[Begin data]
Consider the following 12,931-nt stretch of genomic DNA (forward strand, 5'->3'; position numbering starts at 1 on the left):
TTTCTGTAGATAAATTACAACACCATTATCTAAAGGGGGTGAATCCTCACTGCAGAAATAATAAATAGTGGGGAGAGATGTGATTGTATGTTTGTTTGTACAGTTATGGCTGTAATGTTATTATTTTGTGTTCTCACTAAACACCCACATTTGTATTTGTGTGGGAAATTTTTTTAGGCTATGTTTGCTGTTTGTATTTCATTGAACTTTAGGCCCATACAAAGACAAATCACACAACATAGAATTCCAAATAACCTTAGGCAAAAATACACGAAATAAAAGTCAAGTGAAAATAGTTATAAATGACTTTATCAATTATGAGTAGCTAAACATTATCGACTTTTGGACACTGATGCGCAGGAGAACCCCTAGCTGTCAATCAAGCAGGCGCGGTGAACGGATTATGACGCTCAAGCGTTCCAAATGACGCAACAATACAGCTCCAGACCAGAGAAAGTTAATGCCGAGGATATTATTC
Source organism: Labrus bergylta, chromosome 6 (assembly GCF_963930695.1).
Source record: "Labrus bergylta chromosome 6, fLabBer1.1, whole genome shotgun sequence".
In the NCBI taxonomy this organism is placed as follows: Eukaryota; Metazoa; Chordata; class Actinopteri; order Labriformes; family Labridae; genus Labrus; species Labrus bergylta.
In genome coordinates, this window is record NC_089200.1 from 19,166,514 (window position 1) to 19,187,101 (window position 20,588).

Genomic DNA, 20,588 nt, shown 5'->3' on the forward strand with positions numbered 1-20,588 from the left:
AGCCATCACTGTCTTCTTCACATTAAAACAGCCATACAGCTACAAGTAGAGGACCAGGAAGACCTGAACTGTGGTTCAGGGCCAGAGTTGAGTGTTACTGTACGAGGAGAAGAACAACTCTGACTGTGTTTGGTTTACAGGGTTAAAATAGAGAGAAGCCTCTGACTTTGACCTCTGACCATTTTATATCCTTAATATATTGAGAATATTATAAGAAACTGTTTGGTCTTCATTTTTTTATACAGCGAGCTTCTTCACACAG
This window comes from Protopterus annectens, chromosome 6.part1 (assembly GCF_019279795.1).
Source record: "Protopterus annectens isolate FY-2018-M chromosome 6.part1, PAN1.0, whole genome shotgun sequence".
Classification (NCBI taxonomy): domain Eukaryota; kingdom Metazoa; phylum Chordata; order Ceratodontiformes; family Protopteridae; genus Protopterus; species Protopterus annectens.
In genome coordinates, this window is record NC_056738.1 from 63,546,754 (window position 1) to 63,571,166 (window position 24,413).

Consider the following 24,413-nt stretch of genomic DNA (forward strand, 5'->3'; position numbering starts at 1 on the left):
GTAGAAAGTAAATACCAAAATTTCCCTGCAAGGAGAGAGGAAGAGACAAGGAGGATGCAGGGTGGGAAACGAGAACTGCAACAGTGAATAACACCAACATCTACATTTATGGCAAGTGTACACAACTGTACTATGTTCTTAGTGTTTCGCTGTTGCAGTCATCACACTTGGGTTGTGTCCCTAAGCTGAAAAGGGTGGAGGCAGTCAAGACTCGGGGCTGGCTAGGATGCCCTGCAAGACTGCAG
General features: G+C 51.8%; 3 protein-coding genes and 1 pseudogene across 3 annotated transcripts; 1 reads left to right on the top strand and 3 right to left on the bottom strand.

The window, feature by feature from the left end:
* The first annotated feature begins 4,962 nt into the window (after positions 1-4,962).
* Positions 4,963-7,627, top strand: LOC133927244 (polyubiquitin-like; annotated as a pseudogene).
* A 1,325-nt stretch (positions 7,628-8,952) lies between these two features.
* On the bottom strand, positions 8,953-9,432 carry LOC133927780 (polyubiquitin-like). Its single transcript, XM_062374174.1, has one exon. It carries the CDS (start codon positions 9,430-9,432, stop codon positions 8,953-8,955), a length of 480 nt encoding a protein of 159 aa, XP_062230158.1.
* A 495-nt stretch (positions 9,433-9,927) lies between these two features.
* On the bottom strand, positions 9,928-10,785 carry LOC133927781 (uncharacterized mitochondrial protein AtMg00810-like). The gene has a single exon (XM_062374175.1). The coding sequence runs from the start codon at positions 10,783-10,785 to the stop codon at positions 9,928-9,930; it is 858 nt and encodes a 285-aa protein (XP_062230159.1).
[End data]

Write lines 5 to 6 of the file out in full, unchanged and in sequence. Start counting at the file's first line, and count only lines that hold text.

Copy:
In the NCBI taxonomy this organism is placed as follows: Eukaryota; Metazoa; Chordata; class Actinopteri; order Labriformes; family Labridae; genus Labrus; species Labrus bergylta.
In genome coordinates, this window is record NC_089200.1 from 19,166,514 (window position 1) to 19,187,101 (window position 20,588).